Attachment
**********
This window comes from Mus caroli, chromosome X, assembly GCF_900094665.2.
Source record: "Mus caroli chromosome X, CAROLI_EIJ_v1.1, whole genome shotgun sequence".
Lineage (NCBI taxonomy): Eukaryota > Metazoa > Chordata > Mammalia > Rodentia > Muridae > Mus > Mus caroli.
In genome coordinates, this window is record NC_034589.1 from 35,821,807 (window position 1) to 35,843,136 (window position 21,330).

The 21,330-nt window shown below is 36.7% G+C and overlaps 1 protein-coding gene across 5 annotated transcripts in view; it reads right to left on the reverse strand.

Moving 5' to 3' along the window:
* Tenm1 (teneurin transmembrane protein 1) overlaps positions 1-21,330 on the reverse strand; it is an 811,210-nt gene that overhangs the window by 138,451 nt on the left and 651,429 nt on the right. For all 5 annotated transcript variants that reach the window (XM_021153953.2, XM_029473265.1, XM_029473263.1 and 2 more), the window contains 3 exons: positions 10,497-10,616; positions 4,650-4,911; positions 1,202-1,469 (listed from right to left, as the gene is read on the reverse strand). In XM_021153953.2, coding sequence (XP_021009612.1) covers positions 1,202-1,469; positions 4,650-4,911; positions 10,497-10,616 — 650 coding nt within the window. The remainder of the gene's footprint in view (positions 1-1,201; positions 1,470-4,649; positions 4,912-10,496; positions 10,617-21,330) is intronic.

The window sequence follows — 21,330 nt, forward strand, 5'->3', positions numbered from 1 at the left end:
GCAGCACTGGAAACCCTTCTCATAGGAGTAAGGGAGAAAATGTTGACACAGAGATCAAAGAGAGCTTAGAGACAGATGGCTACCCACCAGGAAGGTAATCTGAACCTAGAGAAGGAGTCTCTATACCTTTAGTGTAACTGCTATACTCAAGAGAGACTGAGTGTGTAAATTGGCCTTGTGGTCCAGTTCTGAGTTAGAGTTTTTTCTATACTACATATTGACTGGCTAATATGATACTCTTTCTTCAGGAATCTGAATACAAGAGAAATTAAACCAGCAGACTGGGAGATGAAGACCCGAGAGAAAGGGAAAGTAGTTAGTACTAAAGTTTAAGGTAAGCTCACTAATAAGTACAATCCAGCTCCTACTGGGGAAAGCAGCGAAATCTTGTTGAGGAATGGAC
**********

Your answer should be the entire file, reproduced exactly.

This window comes from Mus caroli, chromosome X, assembly GCF_900094665.2.
Source record: "Mus caroli chromosome X, CAROLI_EIJ_v1.1, whole genome shotgun sequence".
Lineage (NCBI taxonomy): Eukaryota > Metazoa > Chordata > Mammalia > Rodentia > Muridae > Mus > Mus caroli.
In genome coordinates, this window is record NC_034589.1 from 35,821,807 (window position 1) to 35,843,136 (window position 21,330).

The 21,330-nt window shown below is 36.7% G+C and overlaps 1 protein-coding gene across 5 annotated transcripts in view; it reads right to left on the reverse strand.

Moving 5' to 3' along the window:
* Tenm1 (teneurin transmembrane protein 1) overlaps positions 1-21,330 on the reverse strand; it is an 811,210-nt gene that overhangs the window by 138,451 nt on the left and 651,429 nt on the right. For all 5 annotated transcript variants that reach the window (XM_021153953.2, XM_029473265.1, XM_029473263.1 and 2 more), the window contains 3 exons: positions 10,497-10,616; positions 4,650-4,911; positions 1,202-1,469 (listed from right to left, as the gene is read on the reverse strand). In XM_021153953.2, coding sequence (XP_021009612.1) covers positions 1,202-1,469; positions 4,650-4,911; positions 10,497-10,616 — 650 coding nt within the window. The remainder of the gene's footprint in view (positions 1-1,201; positions 1,470-4,649; positions 4,912-10,496; positions 10,617-21,330) is intronic.

The window sequence follows — 21,330 nt, forward strand, 5'->3', positions numbered from 1 at the left end:
GCAGCACTGGAAACCCTTCTCATAGGAGTAAGGGAGAAAATGTTGACACAGAGATCAAAGAGAGCTTAGAGACAGATGGCTACCCACCAGGAAGGTAATCTGAACCTAGAGAAGGAGTCTCTATACCTTTAGTGTAACTGCTATACTCAAGAGAGACTGAGTGTGTAAATTGGCCTTGTGGTCCAGTTCTGAGTTAGAGTTTTTTCTATACTACATATTGACTGGCTAATATGATACTCTTTCTTCAGGAATCTGAATACAAGAGAAATTAAACCAGCAGACTGGGAGATGAAGACCCGAGAGAAAGGGAAAGTAGTTAGTACTAAAGTTTAAGGTAAGCTCACTAATAAGTACAATCCAGCTCCTACTGGGGAAAGCAGCGAAATCTTGTTGAGGAATGGAC